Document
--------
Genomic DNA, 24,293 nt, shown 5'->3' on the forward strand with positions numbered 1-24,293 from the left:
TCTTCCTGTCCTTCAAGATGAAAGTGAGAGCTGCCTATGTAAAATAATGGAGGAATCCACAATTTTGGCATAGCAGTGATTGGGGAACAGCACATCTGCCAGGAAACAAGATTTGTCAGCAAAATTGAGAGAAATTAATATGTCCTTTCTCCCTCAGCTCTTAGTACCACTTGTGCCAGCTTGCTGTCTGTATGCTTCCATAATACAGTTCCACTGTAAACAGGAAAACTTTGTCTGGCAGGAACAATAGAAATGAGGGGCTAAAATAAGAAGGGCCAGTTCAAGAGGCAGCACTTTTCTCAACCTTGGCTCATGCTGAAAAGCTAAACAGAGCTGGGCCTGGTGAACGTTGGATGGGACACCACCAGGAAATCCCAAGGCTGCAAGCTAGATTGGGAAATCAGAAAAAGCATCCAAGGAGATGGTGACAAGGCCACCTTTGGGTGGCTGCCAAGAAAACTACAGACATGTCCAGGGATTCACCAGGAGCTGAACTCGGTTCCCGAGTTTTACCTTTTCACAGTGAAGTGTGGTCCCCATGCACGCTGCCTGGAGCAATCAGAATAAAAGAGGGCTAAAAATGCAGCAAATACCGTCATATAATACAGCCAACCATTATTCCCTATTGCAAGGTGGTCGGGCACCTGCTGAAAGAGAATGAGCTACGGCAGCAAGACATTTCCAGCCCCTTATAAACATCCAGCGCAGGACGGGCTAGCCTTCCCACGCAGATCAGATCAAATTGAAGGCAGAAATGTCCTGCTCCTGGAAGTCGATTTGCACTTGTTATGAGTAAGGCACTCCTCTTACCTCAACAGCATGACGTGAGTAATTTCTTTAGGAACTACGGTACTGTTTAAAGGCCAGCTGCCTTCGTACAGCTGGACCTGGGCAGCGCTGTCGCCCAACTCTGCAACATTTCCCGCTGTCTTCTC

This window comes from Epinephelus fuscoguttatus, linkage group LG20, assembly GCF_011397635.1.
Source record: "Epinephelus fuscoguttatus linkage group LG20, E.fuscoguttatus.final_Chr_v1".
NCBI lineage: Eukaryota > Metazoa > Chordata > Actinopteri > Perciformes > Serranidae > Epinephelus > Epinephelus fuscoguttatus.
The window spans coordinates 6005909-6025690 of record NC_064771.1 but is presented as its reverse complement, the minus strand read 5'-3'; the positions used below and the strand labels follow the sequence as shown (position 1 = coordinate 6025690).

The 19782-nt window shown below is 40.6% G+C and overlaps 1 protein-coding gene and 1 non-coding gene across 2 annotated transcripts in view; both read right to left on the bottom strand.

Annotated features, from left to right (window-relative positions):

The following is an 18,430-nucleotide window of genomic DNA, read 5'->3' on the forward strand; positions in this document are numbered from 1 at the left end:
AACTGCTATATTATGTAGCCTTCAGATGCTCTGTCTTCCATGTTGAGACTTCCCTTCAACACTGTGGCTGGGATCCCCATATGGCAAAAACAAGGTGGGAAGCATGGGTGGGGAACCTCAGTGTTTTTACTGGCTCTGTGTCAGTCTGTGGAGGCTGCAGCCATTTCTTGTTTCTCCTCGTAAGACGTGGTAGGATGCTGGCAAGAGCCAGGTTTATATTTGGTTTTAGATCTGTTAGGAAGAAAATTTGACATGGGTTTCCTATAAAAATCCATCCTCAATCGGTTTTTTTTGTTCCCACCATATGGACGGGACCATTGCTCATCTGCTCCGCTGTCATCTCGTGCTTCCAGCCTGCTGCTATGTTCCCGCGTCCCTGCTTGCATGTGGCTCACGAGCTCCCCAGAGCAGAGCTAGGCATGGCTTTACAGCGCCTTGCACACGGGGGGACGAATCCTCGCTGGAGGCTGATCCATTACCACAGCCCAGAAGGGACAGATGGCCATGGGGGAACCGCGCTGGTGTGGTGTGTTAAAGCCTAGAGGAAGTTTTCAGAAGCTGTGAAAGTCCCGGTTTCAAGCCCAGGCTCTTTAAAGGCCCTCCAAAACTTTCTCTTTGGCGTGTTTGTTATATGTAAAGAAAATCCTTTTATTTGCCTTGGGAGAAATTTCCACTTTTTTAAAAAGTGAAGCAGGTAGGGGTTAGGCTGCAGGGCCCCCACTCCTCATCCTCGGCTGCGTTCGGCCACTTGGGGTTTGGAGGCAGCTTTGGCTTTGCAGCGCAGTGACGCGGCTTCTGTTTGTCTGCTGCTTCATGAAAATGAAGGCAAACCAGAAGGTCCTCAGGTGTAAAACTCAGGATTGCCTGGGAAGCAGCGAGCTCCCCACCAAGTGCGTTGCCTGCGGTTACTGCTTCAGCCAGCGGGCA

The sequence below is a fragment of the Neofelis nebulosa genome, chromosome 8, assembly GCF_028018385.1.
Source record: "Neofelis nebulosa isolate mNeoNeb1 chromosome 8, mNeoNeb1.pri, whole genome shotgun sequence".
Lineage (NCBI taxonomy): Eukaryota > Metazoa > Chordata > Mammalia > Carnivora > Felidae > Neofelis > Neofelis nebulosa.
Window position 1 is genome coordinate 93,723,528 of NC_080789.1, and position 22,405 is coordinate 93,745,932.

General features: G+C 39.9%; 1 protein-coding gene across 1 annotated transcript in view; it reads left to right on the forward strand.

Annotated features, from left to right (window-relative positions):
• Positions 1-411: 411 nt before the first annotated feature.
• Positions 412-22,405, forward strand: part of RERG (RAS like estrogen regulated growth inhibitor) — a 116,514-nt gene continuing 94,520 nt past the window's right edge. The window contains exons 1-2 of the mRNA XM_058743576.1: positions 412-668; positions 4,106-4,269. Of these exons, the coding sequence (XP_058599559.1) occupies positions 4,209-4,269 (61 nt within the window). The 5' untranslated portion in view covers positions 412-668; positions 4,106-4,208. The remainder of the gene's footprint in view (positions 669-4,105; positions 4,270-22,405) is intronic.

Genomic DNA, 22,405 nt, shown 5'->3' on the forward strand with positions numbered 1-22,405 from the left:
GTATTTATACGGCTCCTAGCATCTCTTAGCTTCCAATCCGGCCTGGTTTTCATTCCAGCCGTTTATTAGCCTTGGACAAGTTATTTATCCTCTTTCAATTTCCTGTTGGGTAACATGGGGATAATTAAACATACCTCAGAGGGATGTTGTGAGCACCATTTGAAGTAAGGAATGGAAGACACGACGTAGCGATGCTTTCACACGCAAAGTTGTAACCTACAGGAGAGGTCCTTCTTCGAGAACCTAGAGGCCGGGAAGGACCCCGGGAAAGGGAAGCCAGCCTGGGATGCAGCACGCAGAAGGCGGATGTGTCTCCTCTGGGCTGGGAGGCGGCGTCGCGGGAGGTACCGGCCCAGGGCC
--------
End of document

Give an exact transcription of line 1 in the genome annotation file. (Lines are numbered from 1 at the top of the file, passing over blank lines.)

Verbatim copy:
Genomic DNA, 24,293 nt, shown 5'->3' on the forward strand with positions numbered 1-24,293 from the left: